Having her voice is important to you, it seems, because, as you write, and as you’ve mentioned in interviews, giving her agency, giving her the ability to advocate for herself, was very important to you.

Incredibly so. Kids with special needs and kids without special needs—children in general—have an uphill battle learning how to speak up for themselves, learning how to speak at all sometimes. And I really did want to give a voice to someone who otherwise would have remained largely voiceless.

And boy is her voice compelling.

[Laughs]

I mean, from page one, you get a sense of who she is, how she thinks, and what she deeply cares about, and I found it was all completely relatable.

Teriffic. What can I say? Yeah, I felt the same way. I said it’s a mysterious process, writing from this perspective. I really feel like she’s a real person. I’ve never felt that way writing a book before, and I’ve written bunches, all unpublished. But still, never have I felt this way about a character. She really seems to be a living person.

You put her in such an emotionally-charged situation. She’s been removed from this place that was clearly a danger to her, but a place to which she felt really emotionally attached. She was taking care of her baby sister. She had an aunt who was more reliable than her mother. And then, suddenly, all that changed, and she stopped really growing up from that point. One could understand why she wanted to get back to that point. She had unresolved business that needed to be resolved and nothing was going to stand in her way.

And no one understands that’s what she’s doing. That’s the voice piece of it for me. We hear these kids say things but we don’t really hear what it is they’re saying. And Ginny’s message is lost on so many adults who work with her and encounter her and finally she finds a way to break through all of that.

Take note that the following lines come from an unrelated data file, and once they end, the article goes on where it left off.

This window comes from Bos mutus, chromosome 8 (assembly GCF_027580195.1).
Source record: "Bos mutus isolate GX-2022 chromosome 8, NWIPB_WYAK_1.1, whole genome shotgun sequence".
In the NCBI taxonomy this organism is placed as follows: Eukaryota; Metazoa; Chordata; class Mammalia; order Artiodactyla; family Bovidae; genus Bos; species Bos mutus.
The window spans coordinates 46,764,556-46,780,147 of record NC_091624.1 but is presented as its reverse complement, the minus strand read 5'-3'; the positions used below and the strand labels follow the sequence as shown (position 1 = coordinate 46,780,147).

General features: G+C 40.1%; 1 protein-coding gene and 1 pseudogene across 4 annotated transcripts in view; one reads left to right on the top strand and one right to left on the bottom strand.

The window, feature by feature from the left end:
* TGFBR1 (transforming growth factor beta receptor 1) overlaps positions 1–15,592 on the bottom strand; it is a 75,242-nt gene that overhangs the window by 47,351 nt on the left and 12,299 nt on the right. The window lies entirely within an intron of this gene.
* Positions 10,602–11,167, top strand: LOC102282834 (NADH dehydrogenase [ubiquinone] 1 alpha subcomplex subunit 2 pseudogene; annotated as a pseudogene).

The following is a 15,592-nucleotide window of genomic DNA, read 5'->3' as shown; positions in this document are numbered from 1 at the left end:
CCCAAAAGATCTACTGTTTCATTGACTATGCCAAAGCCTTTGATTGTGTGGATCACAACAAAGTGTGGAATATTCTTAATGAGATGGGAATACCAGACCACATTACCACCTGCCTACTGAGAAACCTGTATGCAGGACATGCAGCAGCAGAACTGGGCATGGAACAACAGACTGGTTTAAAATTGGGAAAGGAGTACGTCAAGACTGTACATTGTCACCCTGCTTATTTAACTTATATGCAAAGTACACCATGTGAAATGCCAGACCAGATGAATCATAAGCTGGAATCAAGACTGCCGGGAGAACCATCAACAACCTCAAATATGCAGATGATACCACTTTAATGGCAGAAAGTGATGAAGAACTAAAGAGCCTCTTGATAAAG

I want to talk about some of the adults, because there were moments here that seemed very honest, especially with respect to the foster parents. Just for a little background in the story: Ginny’s foster parents, whom she calls her “Forever Mom” and “Forever Dad,” couldn’t have their own children, so they decided to foster Ginny, and then after that, they did get pregnant. So the equation changed. We see—especially for Forever Mom Maura—a change in attitude toward Ginny, which made me think, did this foster parent really know what she was getting into when she decided to be a foster parent? And then I thought: Does anyone know when they get into this what it is? And so maybe I should ask: did you know what you were getting into?

We had no idea and we knew going in that we had no idea because we had so many people telling us that we had no idea. And they were absolutely right. I like to tell people who are interested in adopting and foster care that you don’t do it alone. You need a tremendous network of people—social workers, therapists, school counselors, family friends, even neighbors—to support you, because you have no idea what you’re getting into.

It’s so much more difficult than having biological children. My wife and I have two children aside from our adopted daughter and they’re a piece of cake compared to all of the issues that you deal with taking someone from a different family into your own.

How did you feel about the foster parents in the book?

Well, the unique situation of the writer is that that he has to be every character in the book regardless. So I got to step into Maura’s shoes and feel what it was like to feel very protective of my own family, and I also got to step into Brian’s to feel what it was like to try to open up some doors and be a little more relaxed. But it was wonderful to be able to step into the different perspectives and viewpoints.

I loved Ginny’s quirks. I loved that she loves Michael Jackson. I love that her curse word of choice is, “Well, dang!” Are these things that you created out of whole cloth, or did you glean these from seeing the real world?

“Well, dang!” is very much part of Ginny’s natural way of speaking. That’s part of her voice. I didn’t make that up so much as record it when it was in my head, so I wrote it down.

The Michael Jackson thing is really kind of cool, because a tremendous number of special needs kids are completely enamored with Michael Jackson. I don’t know why, but if you go to a Special Olympics event—I shouldn’t speak for everybody, but when I go to a Special Olympics event, I’m going to find someone listening to Michael Jackson, doing the moves from the videos. A lot of them have the hat and the glove. It’s really cool. They totally connect with Michael. And I love Michael Jackson myself, and our adopted daughter does, too, which helps. But it’s not a Ginny thing. It’s more a special needs thing. People really dig Michael.